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{ 39 comments… read them below or add one }

Financial Samurai December 27, 2012 at 12:19 am

If you can generate active income that you LIKE during retirement, that’s what matters most.

I agree, a little active income goes a long way to help subsidize your lifestyle along with passive income.

It’s one big fun game to play. The FED is making it tough with interest rates so low. We’re on level “Difficult” but it is still fun!

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Dividend Growth Investor December 27, 2012 at 1:04 pm

Active income is great. But also great is optimizing your current assets to deliver for you.

I think that these $50K sitting in cash are producing nothing for you. If you bought dividend stocks instead, you could easily get $1750 – $2000 in extra dividend income. And you can always sell these stocks if you really needed the money. True, stock prices vary, but in reality, do you really think you will need the whole $50K in a lump sum?

If I had $50K in a lump sum, I would probably invest $2K-$4K/month for 24 – 12 months… That way you will ease slowly into building the portfolio, and still have some cash left (since cash is so important to you).

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retirebyforty December 27, 2012 at 9:48 pm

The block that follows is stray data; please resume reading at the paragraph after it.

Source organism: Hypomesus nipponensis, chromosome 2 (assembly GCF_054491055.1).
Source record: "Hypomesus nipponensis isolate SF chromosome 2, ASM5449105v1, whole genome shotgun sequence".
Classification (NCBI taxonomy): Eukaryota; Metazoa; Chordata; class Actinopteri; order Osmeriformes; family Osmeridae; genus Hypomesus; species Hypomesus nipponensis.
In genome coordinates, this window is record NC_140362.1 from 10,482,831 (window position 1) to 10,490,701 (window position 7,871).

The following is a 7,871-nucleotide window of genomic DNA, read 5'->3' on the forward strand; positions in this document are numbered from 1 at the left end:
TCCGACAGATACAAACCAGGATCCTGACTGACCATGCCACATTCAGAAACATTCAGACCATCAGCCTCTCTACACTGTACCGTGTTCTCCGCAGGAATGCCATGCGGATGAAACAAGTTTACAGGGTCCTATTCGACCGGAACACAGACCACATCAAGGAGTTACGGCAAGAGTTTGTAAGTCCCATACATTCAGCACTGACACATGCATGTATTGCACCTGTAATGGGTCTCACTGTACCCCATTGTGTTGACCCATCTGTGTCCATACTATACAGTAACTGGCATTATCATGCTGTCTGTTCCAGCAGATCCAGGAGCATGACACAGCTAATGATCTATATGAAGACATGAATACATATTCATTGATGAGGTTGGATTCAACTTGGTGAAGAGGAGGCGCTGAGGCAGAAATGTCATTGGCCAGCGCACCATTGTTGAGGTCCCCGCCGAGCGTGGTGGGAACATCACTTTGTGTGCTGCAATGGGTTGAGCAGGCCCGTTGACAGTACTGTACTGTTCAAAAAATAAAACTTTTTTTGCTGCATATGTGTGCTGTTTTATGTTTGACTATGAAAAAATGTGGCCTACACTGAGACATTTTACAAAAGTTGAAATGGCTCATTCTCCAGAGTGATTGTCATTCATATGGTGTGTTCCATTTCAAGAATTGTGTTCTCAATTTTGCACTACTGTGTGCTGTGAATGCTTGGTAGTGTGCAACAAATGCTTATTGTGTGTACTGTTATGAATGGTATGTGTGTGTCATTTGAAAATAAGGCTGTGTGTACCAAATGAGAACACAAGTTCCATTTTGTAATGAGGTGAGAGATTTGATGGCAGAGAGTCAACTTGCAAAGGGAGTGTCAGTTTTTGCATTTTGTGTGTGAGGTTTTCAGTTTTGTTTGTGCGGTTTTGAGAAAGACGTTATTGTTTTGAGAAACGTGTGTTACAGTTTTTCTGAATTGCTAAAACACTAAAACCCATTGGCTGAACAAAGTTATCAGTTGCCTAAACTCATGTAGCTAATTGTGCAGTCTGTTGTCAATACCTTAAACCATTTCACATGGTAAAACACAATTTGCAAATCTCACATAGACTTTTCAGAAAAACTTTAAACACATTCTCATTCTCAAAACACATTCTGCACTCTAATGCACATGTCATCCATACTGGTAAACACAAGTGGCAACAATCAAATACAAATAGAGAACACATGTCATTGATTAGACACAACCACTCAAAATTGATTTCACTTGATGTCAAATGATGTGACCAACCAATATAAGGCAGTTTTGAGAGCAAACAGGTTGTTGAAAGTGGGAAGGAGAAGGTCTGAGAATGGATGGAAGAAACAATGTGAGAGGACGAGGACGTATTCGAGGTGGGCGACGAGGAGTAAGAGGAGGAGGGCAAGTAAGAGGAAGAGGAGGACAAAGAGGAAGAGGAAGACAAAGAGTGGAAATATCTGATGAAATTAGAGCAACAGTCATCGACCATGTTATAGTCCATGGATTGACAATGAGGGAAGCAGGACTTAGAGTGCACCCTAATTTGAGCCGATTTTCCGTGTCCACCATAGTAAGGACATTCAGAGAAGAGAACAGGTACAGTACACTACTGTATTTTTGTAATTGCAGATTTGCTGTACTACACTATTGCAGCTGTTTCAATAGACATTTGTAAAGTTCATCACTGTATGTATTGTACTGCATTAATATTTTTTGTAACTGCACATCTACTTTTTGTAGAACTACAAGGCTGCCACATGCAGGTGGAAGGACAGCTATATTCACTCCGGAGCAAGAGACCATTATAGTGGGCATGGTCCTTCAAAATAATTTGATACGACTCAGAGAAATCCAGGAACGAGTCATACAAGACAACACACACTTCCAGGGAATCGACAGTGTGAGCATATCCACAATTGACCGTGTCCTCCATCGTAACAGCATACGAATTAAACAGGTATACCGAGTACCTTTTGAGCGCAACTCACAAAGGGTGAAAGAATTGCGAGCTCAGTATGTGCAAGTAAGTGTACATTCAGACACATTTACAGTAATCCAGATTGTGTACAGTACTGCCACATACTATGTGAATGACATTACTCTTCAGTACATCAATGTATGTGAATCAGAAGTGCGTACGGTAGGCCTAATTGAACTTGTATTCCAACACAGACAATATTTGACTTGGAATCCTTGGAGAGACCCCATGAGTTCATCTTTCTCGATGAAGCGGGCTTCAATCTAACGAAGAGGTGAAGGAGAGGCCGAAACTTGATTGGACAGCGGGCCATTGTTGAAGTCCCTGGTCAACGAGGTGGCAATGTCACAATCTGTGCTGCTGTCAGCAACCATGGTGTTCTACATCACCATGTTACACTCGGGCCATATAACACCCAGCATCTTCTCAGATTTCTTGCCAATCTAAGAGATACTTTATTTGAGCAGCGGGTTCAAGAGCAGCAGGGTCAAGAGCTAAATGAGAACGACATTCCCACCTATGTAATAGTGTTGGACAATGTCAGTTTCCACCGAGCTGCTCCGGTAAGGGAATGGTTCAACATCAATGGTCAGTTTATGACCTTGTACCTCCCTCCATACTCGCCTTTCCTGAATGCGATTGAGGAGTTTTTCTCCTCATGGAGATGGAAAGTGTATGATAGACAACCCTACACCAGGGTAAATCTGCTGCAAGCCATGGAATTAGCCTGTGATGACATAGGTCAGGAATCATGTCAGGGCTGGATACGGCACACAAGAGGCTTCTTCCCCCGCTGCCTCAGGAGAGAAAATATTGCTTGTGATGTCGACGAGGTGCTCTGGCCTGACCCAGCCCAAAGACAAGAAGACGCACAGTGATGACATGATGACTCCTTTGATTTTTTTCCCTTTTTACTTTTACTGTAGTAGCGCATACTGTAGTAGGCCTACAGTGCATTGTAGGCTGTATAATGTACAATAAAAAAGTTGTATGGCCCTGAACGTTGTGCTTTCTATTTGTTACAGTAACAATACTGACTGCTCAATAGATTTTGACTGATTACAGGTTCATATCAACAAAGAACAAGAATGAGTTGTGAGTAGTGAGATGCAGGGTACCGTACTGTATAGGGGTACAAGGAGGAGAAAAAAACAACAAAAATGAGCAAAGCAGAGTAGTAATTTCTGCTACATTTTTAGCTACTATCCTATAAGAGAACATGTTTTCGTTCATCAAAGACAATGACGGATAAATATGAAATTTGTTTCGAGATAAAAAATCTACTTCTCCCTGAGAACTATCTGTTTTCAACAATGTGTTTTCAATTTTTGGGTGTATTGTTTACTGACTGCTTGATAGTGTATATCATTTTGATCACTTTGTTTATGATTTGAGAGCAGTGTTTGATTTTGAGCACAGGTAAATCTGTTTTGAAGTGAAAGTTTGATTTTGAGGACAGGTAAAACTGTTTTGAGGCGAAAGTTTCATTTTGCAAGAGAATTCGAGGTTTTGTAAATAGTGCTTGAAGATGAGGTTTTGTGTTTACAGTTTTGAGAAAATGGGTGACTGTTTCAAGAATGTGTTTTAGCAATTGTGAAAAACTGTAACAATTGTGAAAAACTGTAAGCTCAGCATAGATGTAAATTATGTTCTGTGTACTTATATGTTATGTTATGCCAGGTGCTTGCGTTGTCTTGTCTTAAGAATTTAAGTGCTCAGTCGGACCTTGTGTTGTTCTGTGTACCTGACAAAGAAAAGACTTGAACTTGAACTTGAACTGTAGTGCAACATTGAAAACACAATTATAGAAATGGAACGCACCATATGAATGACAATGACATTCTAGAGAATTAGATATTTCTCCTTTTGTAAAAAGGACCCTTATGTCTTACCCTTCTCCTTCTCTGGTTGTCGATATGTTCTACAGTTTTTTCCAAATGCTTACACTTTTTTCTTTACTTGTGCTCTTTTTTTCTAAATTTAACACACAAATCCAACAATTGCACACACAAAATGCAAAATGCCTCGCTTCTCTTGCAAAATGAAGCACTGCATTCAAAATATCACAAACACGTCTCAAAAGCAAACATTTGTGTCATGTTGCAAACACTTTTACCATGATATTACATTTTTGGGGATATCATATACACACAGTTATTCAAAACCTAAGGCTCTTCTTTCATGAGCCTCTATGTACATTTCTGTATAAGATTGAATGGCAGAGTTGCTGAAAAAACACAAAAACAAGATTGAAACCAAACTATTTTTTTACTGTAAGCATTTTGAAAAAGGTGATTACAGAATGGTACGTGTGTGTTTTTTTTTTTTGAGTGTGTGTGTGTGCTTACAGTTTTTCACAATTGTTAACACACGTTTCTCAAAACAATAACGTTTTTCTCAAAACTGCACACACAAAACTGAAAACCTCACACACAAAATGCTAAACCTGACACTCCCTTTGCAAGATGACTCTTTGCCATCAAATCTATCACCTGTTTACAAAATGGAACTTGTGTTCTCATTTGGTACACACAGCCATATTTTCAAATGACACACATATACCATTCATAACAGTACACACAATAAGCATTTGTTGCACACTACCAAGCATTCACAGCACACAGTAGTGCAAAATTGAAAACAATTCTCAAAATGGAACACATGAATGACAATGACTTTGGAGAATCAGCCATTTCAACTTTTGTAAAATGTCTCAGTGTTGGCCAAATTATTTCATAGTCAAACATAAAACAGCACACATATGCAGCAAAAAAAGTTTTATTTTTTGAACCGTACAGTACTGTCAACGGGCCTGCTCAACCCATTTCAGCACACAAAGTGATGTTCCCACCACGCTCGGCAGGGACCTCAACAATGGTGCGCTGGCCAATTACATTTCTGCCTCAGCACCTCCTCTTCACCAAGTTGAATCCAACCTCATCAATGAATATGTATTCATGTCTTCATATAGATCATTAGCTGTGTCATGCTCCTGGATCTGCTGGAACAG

I’m planning to buy more dividend stocks eventually if things goes well. We probably don’t need $50k at once, but the Mrs. would loose a lot of sleep if we don’t have cash.
For these next few years, I’d rather have cash than the extra dividend income. Once we are more settled in our new situation, I would invest these.

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Chris December 28, 2012 at 8:31 pm

I’m wondering what kind of effect having a taxable brokerage account would have on your finances.
Like Dividend Growth Investor said, that would provide you with a mechanism that would allow you to scrape off some or all of the dividends and thus allow you to offset a good amount.
Or for that matter, perhaps a combination of the two (say 80/20 Brokerage/Savings accounts).
Nice to have such a problem, and we’re working towards such potential problems as soon as we can, but may not see any fruition of it until I’m close to normal retirement age and the house is paid off.

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Jane Savers December 30, 2012 at 6:41 pm

I love my job Financial Samurai and I will continue to rely on active income until my retirement. I am not handy enough to risk the purchase of anything involving tenants so I invest. I want to make a stock purchase during the first week of 2013 but I have to wait and see what the Americans are going to do about their ceiling and cliff issues.

Low interest rates are great for me right now because I am trying to pay off debt.